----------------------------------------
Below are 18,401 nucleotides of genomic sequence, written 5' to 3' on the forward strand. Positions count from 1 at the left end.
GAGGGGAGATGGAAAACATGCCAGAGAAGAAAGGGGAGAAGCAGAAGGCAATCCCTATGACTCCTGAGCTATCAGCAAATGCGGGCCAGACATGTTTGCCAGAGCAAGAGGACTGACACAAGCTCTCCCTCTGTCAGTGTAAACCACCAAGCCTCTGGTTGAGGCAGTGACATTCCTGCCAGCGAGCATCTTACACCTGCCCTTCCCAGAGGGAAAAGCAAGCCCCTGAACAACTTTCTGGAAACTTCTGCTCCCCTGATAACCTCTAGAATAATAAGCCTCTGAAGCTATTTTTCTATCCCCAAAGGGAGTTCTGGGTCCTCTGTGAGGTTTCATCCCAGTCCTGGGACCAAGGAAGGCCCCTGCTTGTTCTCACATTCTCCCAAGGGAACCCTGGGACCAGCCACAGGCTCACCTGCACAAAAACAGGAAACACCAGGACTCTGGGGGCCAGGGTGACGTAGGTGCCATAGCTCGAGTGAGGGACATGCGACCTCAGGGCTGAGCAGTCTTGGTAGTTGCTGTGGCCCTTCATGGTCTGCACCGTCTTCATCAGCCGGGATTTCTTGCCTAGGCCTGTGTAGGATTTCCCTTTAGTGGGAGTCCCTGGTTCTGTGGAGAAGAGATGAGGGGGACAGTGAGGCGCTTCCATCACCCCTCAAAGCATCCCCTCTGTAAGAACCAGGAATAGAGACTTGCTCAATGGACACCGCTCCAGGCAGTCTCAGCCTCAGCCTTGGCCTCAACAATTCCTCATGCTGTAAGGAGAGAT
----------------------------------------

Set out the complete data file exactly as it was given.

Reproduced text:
Below are 18,401 nucleotides of genomic sequence, written 5' to 3' on the forward strand. Positions count from 1 at the left end.
GAGGGGAGATGGAAAACATGCCAGAGAAGAAAGGGGAGAAGCAGAAGGCAATCCCTATGACTCCTGAGCTATCAGCAAATGCGGGCCAGACATGTTTGCCAGAGCAAGAGGACTGACACAAGCTCTCCCTCTGTCAGTGTAAACCACCAAGCCTCTGGTTGAGGCAGTGACATTCCTGCCAGCGAGCATCTTACACCTGCCCTTCCCAGAGGGAAAAGCAAGCCCCTGAACAACTTTCTGGAAACTTCTGCTCCCCTGATAACCTCTAGAATAATAAGCCTCTGAAGCTATTTTTCTATCCCCAAAGGGAGTTCTGGGTCCTCTGTGAGGTTTCATCCCAGTCCTGGGACCAAGGAAGGCCCCTGCTTGTTCTCACATTCTCCCAAGGGAACCCTGGGACCAGCCACAGGCTCACCTGCACAAAAACAGGAAACACCAGGACTCTGGGGGCCAGGGTGACGTAGGTGCCATAGCTCGAGTGAGGGACATGCGACCTCAGGGCTGAGCAGTCTTGGTAGTTGCTGTGGCCCTTCATGGTCTGCACCGTCTTCATCAGCCGGGATTTCTTGCCTAGGCCTGTGTAGGATTTCCCTTTAGTGGGAGTCCCTGGTTCTGTGGAGAAGAGATGAGGGGGACAGTGAGGCGCTTCCATCACCCCTCAAAGCATCCCCTCTGTAAGAACCAGGAATAGAGACTTGCTCAATGGACACCGCTCCAGGCAGTCTCAGCCTCAGCCTTGGCCTCAACAATTCCTCATGCTGTAAGGAGAGAT